In the years since the 2008 financial crisis, stocks and bonds have bounced back. What hasn’t recovered is public trust. High-speed trading, bouts of unexplained volatility and scandals that exposed fiddling by bankers for their own profit have fed a sense that financial markets are unfair — or at least too complex for mere mortals to understand and overseers to monitor. Many politicians and regulators want to level the playing field, and see the mission as an unfinished piece of post-crisis cleanup. Nowhere is this more true than in Europe, where a vast set of new rules known as MiFID II will impose transparency and police conflicts of interest. Bankers are crying foul.
The rules come into force Jan. 3, 2018 and are set to upend the way brokers share information, sniff out the best prices and pay one another. It’s the second attempt to regulate markets via an awkwardly named European Union initiative called the Markets in Financial Instruments Directive, or MiFID. After years of frantic lobbying by trade groups, guidance on enforcing the rules is still being developed. As proposed, they will drive brokers to move transactions in a wide range of securities onto open, regulated platforms, limiting unreported broker-to-broker deals that have been the traditional way to trade things such as commodities, bonds and energy. Investors may no longer be able to pay for research by routing trading commissions to investment banks that employ their favorite analysts. To help protect markets from automated trading, which has swelled to more than half of the total, algorithms must be registered with regulators, tested and include “circuit breakers” that can shut them down. The new laws have the potential to reach far beyond banks operating in London or Frankfurt to institutions trading European stocks or bonds anywhere in the world. Financial firms are frantically building data-reporting systems to deal with MiFID II, which regulators estimate will cost up to 732 million euros ($811 million) to implement. In 2016, the start date was delayed because technical standards and computer networks weren’t ready.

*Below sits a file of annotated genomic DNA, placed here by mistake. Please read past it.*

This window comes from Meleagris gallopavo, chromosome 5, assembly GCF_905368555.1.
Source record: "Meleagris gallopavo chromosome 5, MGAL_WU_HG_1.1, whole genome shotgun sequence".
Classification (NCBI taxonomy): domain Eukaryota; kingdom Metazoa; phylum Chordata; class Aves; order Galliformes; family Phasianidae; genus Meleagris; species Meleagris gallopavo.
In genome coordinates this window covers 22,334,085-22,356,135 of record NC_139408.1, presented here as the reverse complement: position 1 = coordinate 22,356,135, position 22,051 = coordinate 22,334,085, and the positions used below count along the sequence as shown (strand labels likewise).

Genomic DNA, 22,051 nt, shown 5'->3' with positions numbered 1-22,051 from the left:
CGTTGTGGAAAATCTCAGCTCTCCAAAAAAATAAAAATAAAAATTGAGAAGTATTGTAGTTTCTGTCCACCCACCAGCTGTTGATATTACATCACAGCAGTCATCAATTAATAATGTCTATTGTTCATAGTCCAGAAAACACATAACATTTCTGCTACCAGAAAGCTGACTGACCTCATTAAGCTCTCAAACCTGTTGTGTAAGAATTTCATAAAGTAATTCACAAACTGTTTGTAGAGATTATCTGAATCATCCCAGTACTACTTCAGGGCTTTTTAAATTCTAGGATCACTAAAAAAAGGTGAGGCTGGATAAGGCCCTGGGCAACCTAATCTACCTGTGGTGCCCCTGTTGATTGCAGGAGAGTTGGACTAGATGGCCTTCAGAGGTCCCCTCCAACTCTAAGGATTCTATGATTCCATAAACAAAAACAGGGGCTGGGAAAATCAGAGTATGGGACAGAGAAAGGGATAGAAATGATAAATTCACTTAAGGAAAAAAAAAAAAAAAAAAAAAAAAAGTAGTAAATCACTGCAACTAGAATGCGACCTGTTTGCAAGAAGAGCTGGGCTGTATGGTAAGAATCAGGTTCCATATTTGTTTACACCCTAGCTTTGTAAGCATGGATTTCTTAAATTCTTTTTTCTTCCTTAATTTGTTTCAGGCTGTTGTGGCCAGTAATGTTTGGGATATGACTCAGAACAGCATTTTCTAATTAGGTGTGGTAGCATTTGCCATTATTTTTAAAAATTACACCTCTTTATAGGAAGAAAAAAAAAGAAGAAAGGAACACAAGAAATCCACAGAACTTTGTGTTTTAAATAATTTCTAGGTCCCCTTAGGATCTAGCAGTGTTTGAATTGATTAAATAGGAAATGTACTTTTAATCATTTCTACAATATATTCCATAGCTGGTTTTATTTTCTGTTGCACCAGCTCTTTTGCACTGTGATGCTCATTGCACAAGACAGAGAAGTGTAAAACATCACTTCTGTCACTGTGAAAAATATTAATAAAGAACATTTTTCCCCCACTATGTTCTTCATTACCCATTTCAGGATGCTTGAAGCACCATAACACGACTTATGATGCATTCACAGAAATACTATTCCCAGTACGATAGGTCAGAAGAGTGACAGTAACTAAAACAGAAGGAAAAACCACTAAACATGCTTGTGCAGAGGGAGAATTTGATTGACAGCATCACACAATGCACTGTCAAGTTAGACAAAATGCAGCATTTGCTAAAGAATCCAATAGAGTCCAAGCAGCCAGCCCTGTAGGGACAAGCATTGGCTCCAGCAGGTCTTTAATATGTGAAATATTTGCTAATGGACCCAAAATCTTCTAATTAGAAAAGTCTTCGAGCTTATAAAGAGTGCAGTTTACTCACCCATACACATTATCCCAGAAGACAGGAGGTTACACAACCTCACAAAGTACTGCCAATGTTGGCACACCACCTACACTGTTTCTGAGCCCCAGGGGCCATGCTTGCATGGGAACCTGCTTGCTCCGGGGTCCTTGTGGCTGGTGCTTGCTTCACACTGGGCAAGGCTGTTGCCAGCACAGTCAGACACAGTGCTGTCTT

Europe harmonized rules for stock trading in MiFID I in 2007, allowing new competition for Europe’s established exchanges. Banks grumbled about the higher compliance costs and regulatory uncertainty around that change, too, though the rules spawned more start-ups. After the financial crisis, policy makers decided they needed to go much further to protect consumers from opaque or predatory trading practices. Many of the rules — such as those requiring brokers to synchronize clocks and store recordings of telephone calls — are designed to give regulators the information to reconstruct events quickly if things go wrong. Some of the MiFID II guidelines, including those moving derivative trading onto exchanges, mirror the U.S.’s 2010 Dodd-Frank regulations. But the rules adopted by the EU — which has more fractured and less liquid markets than the U.S. — extend to more types of securities and to more areas of broker conduct. Studies show that nine years after the crisis, there’s still mistrust of financial markets in Europe. Similar views are found on the other side of the Atlantic, too, though U.S. President Donald Trump is looking to roll back parts of Dodd-Frank.
Banks and brokerages say regulators are over-reaching in their drive for transparency. Just setting up the infrastructure requires regulators to collect data on 15 million financial instruments from about 300 trading venues. Critics say that by forcing the disclosure of prices, the rules run the risk of inhibiting trading and reducing market liquidity, which would cut into bank profits. Guidelines that limit the amount of stock that can be traded in so-called dark pools are simply unworkable, they argue, and are sending traders looking for new loopholes to maintain anonymity. Authorities say the new rules will help restore trust and strengthen consumer protections, while fostering competition and encouraging more independent research. There’s no choice but to tighten regulations given the financial traumas of the last decade, they say, and a tougher environment for banks and traders is a price worth paying.
The Reference Shelf
- The EU’s website of MiFID II documentation and guidelines from the European Securities and Markets Authority.
- The Bloomberg Intelligence overview of MiFID II, an analysis of fixed-income liquidity and a note on the potential impact on investment research. Bloomberg terminal subscribers can click on MIFI <GO>.
- Michael Lewis reflected in a Vanity Fair article a year after his book “Flash Boys” questioned the risks of high-frequency trading.
- “Making Markets Fair and Effective,” a 2014 speech by Minouche Shafik, deputy governor of the Bank of England.
- The European Securities and Markets Authority studied high-frequency trading in a 2014 report and the Bank of England published its review in 2015.
First published March 18, 2016
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